Emergency Preparedness Tips #12
Whether it’s an ice storm, a wildfire, or another natural disaster, volunteers from Benton County Community Emergency Response Team (BCCERT) have been trained to help their neighbors respond. Pam Wilson is a retired teacher and a trained BCCERT member who has created this blog post series to help Benton County residents prepare for emergencies. This is the twelfth installment.
Today’s column is a random list of information to help you prepare for wildfires, bomb cyclones, and household preparations. I hope this newsletter entry will find you ready to keep up the work it takes to be prepared!
Wildfire Wednesday Webinars
First, OSU Fire Extension (Extension.FireProgram@oregonstate.edu) is putting on Wildfire Wednesday Webinars. Upcoming sessions (11/10, 11/17 12/1, and 12/8/21) cover stories of preventative actions that made a difference, Home Hardening, defensible space, and the Home Ignition Zone. The spring 2021 seminars were chock full of information, and these four fall webinars expand on what was started, with details about fire and emergency response specific to our county and area. Click here to register for one or all of the Wildfire Wednesday Webinars or to view past webinars in the series.
Preparing to Shelter in Place
The bomb cyclone is past but were you ready? I’ll confess, I got caught! Next time I’m warned of “iffy” weather, I plan to use the checklist from FEMA-Region 10’s webinar titled “Halloween House of Hazards.” That checklist isn’t available online yet, so here is one from the American Red Cross.
The FEMA webinar suggested we go pre-prepare each room for staying home (sheltering in place). What can you do to prepare the living room, the kitchen, bedrooms or the bathroom before the onset of the event? A tip that made me shake my head was close the windows. I often have a window open for fresh air; it is easy to forget it is open. How do we plan to make the inside of our house smaller so we can maintain heat – a tent in the living room for sleeping? Some other considerations: Is my communication plan current? Is my “go-bag” current? Do I have supplies and plans in place if there is a power outage? Do I know where those supplies are? What do I need in terms of medical supplies and equipment?
Preparing for an Impending Power Outage
If we’d lost electricity only part of what I learned from February was enacted. And turn off lights and other equipment that was on when the power went out, to diminish the surge when electricity is restored. I had a back-up for my CPAP (Continuous Positive Airway Pressure), new batteries, and had just purchased tuna fish which I’d run out of. But only today did I recharge flashlights and the back-up battery for my cell phone and purchase gasoline for the lawnmower/generator. Why I didn’t do this before the storm shows I still have work to do on my preparedness attitude☹.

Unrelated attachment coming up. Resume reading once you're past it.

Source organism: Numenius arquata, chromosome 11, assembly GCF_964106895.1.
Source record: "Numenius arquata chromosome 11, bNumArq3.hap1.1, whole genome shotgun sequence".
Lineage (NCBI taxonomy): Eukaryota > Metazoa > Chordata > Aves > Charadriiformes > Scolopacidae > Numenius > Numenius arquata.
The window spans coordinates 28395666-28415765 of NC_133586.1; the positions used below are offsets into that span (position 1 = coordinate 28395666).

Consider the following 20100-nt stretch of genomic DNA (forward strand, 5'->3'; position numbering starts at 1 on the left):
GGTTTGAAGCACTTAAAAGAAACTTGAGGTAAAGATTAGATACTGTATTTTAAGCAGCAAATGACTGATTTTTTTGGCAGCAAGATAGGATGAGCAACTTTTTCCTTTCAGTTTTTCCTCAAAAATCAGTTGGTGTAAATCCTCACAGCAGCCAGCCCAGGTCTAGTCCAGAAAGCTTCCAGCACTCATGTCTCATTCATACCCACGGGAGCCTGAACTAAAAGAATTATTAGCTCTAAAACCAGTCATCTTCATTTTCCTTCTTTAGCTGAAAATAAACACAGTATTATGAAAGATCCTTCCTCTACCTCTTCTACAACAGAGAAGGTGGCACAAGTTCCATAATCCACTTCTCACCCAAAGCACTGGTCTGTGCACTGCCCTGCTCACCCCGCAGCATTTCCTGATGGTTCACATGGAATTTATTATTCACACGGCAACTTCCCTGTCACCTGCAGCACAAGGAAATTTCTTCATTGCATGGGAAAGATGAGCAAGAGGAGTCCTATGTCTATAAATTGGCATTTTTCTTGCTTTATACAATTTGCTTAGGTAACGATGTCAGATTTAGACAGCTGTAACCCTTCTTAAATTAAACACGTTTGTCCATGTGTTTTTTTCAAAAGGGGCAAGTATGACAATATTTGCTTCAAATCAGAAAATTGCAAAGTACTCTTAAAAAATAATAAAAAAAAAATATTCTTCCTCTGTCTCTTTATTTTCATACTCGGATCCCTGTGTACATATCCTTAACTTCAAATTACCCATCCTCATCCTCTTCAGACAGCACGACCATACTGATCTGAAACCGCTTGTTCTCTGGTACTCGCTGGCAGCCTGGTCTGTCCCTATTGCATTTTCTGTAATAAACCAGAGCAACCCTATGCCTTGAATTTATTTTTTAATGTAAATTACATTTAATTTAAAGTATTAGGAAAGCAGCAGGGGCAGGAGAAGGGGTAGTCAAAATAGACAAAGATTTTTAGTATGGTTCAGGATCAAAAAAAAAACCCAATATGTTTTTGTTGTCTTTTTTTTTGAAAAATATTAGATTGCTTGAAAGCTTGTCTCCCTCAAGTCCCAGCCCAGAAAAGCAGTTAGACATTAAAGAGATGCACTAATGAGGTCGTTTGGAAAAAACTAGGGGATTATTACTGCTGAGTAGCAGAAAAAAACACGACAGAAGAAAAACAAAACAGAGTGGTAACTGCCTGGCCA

Preparing Your Refrigerator for a Power Outage
Today, I purchased a refrigerator thermometer. The webinar said to set the refrigerator and freezer to the coldest settings if we know a storm is coming so food remains colder longer. A frig will last about 4 hours. Once it reaches 40 degrees Fahrenheit for more than 2 hours, we are throwing away food. It should go without saying, don’t taste the food to find out if it is still OK to eat! A full freezer will last about 48 hours. If the freezer isn’t full, add jugs of water which is also a water source since us rural folks are usually on wells! Learn more about food safety during a power outage here.
A hint I hadn’t thought of had to do with eating those non-perishable canned and ready-to-eat food that some of us don’t really eat a lot of anymore but may form the base of our food supply. Supplement the nuts, seeds, canned soups and protein bars with foods that don’t need refrigeration – apples, avocados, citrus fruit, grapes, tomatoes, bananas, peppers, onions, garlic and potatoes. Maybe we need to consider establishing a “cold cellar.”
Storing Medications During a Power Outage
If you haven’t tackled that situation of medical equipment, supplies or keeping meds cold or warm yet, now is the time to do that. I have seen several recommendations for a Bouge RV 23 QT 12V Portable refrigerator/freezer that runs on your car battery (or generator). Another person commented on social media that a Hydroflask full of the medicine that sits in the fridge anyway will keep meds cold for a few days. And, if the meds need to be warm, that same Hydroflask taken to bed works!
Dive Deeper into Emergency Preparedness
I recommend taking a look at Region 10-FEMA’s (Oregon, Washington, Idaho and Alaska) webpage. There’s a lot of information you may find interesting and useful. Another great resource is the Ready.gov website. The Ready Campaign is “a National public service campaign designed to educate and empower the American people to prepare for, respond to and mitigate emergencies, including natural and man-made disasters. The goal of the campaign is to promote preparedness through public involvement.”
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About the Author
Pam Wilson is a retired teacher and a member of and instructor with the Benton County Community Emergency Response Team (BCCERT). To join or take classes with BCCERT, Google "Benton County CERT" and visit their website.